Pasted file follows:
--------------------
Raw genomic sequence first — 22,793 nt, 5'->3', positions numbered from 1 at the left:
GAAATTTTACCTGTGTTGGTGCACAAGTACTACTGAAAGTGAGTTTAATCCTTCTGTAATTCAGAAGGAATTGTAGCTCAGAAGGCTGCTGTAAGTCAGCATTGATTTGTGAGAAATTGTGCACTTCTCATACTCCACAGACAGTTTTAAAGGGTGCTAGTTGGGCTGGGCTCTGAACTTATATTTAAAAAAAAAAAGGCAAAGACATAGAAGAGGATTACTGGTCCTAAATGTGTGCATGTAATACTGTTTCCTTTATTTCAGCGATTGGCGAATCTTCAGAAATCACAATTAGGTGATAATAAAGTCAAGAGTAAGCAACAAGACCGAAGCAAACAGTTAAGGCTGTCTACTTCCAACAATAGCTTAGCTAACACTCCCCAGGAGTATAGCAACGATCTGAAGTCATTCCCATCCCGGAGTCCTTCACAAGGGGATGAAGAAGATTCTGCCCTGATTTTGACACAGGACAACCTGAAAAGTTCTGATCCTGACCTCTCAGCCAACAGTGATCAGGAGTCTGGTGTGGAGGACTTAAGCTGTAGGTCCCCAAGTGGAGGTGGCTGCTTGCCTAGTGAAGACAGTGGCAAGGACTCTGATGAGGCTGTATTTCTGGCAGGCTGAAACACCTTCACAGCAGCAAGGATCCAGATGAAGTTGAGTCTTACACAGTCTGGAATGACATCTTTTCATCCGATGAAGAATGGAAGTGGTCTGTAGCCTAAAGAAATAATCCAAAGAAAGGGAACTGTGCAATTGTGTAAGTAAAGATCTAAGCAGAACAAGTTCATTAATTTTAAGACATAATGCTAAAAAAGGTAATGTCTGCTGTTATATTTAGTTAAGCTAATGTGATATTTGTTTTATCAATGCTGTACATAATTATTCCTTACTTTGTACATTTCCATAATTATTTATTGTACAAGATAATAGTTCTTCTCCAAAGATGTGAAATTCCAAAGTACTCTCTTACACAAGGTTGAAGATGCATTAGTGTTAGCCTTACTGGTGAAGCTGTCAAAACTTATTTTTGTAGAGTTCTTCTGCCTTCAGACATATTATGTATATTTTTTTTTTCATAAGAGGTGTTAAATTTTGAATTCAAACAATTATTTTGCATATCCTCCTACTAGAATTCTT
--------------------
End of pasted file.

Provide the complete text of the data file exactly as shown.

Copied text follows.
Raw genomic sequence first — 22,793 nt, 5'->3', positions numbered from 1 at the left:
GAAATTTTACCTGTGTTGGTGCACAAGTACTACTGAAAGTGAGTTTAATCCTTCTGTAATTCAGAAGGAATTGTAGCTCAGAAGGCTGCTGTAAGTCAGCATTGATTTGTGAGAAATTGTGCACTTCTCATACTCCACAGACAGTTTTAAAGGGTGCTAGTTGGGCTGGGCTCTGAACTTATATTTAAAAAAAAAAAGGCAAAGACATAGAAGAGGATTACTGGTCCTAAATGTGTGCATGTAATACTGTTTCCTTTATTTCAGCGATTGGCGAATCTTCAGAAATCACAATTAGGTGATAATAAAGTCAAGAGTAAGCAACAAGACCGAAGCAAACAGTTAAGGCTGTCTACTTCCAACAATAGCTTAGCTAACACTCCCCAGGAGTATAGCAACGATCTGAAGTCATTCCCATCCCGGAGTCCTTCACAAGGGGATGAAGAAGATTCTGCCCTGATTTTGACACAGGACAACCTGAAAAGTTCTGATCCTGACCTCTCAGCCAACAGTGATCAGGAGTCTGGTGTGGAGGACTTAAGCTGTAGGTCCCCAAGTGGAGGTGGCTGCTTGCCTAGTGAAGACAGTGGCAAGGACTCTGATGAGGCTGTATTTCTGGCAGGCTGAAACACCTTCACAGCAGCAAGGATCCAGATGAAGTTGAGTCTTACACAGTCTGGAATGACATCTTTTCATCCGATGAAGAATGGAAGTGGTCTGTAGCCTAAAGAAATAATCCAAAGAAAGGGAACTGTGCAATTGTGTAAGTAAAGATCTAAGCAGAACAAGTTCATTAATTTTAAGACATAATGCTAAAAAAGGTAATGTCTGCTGTTATATTTAGTTAAGCTAATGTGATATTTGTTTTATCAATGCTGTACATAATTATTCCTTACTTTGTACATTTCCATAATTATTTATTGTACAAGATAATAGTTCTTCTCCAAAGATGTGAAATTCCAAAGTACTCTCTTACACAAGGTTGAAGATGCATTAGTGTTAGCCTTACTGGTGAAGCTGTCAAAACTTATTTTTGTAGAGTTCTTCTGCCTTCAGACATATTATGTATATTTTTTTTTTCATAAGAGGTGTTAAATTTTGAATTCAAACAATTATTTTGCATATCCTCCTACTAGAATTCTT